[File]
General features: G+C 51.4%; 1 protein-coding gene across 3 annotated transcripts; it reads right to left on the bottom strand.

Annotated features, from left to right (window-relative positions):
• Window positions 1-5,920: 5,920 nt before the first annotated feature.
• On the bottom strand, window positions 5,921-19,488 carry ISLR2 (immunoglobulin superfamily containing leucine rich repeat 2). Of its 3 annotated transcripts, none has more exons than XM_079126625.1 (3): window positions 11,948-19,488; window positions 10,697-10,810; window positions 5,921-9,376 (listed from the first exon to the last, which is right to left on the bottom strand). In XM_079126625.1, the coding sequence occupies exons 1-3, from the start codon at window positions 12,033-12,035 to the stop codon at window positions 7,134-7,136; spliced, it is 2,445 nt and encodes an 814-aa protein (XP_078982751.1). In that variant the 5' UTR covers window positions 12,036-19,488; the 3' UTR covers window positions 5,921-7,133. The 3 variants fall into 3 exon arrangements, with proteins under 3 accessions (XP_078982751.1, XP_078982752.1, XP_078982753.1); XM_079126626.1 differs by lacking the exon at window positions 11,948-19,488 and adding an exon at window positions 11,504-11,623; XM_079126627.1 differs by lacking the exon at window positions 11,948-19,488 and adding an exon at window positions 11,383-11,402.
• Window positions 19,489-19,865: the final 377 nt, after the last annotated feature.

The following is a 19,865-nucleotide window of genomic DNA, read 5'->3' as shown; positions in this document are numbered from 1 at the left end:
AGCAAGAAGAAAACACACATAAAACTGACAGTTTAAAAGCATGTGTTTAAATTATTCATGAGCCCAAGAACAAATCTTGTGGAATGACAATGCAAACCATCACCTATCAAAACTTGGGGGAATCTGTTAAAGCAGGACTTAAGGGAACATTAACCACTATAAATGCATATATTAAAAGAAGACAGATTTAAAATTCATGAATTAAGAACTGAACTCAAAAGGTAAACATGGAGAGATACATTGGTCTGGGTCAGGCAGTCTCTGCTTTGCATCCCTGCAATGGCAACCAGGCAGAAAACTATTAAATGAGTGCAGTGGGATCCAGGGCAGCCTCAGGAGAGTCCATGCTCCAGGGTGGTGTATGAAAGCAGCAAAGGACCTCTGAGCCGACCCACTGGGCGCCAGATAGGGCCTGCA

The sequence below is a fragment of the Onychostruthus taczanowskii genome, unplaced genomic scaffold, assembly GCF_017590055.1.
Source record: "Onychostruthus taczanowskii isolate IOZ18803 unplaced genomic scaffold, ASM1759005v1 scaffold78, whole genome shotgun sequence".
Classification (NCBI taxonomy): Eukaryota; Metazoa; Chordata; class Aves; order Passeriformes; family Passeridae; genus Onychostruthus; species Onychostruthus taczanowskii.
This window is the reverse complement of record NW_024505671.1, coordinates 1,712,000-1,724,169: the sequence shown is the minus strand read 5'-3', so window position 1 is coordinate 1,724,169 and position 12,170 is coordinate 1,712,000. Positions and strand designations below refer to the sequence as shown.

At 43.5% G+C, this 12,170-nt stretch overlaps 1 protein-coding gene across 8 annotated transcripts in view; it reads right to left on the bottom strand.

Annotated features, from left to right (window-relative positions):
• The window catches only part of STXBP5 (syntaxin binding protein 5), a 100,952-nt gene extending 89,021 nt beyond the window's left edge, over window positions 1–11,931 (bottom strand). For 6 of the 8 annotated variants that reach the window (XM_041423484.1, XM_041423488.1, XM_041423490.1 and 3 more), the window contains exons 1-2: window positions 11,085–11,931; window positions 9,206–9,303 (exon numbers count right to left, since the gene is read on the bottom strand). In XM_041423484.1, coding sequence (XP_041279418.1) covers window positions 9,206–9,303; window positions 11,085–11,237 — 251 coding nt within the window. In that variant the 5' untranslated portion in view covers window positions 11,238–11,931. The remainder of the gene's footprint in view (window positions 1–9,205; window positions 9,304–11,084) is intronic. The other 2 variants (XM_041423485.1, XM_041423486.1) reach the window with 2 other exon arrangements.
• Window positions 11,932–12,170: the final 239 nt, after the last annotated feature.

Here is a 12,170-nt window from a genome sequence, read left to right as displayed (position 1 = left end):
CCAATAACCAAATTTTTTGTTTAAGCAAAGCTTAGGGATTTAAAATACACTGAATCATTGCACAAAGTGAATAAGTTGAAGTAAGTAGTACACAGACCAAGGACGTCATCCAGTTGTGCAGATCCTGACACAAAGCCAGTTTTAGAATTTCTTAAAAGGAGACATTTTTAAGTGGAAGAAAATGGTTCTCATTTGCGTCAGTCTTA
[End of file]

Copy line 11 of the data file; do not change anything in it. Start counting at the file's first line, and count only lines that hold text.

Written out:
This window is the reverse complement of record NW_024505671.1, coordinates 1,712,000-1,724,169: the sequence shown is the minus strand read 5'-3', so window position 1 is coordinate 1,724,169 and position 12,170 is coordinate 1,712,000. Positions and strand designations below refer to the sequence as shown.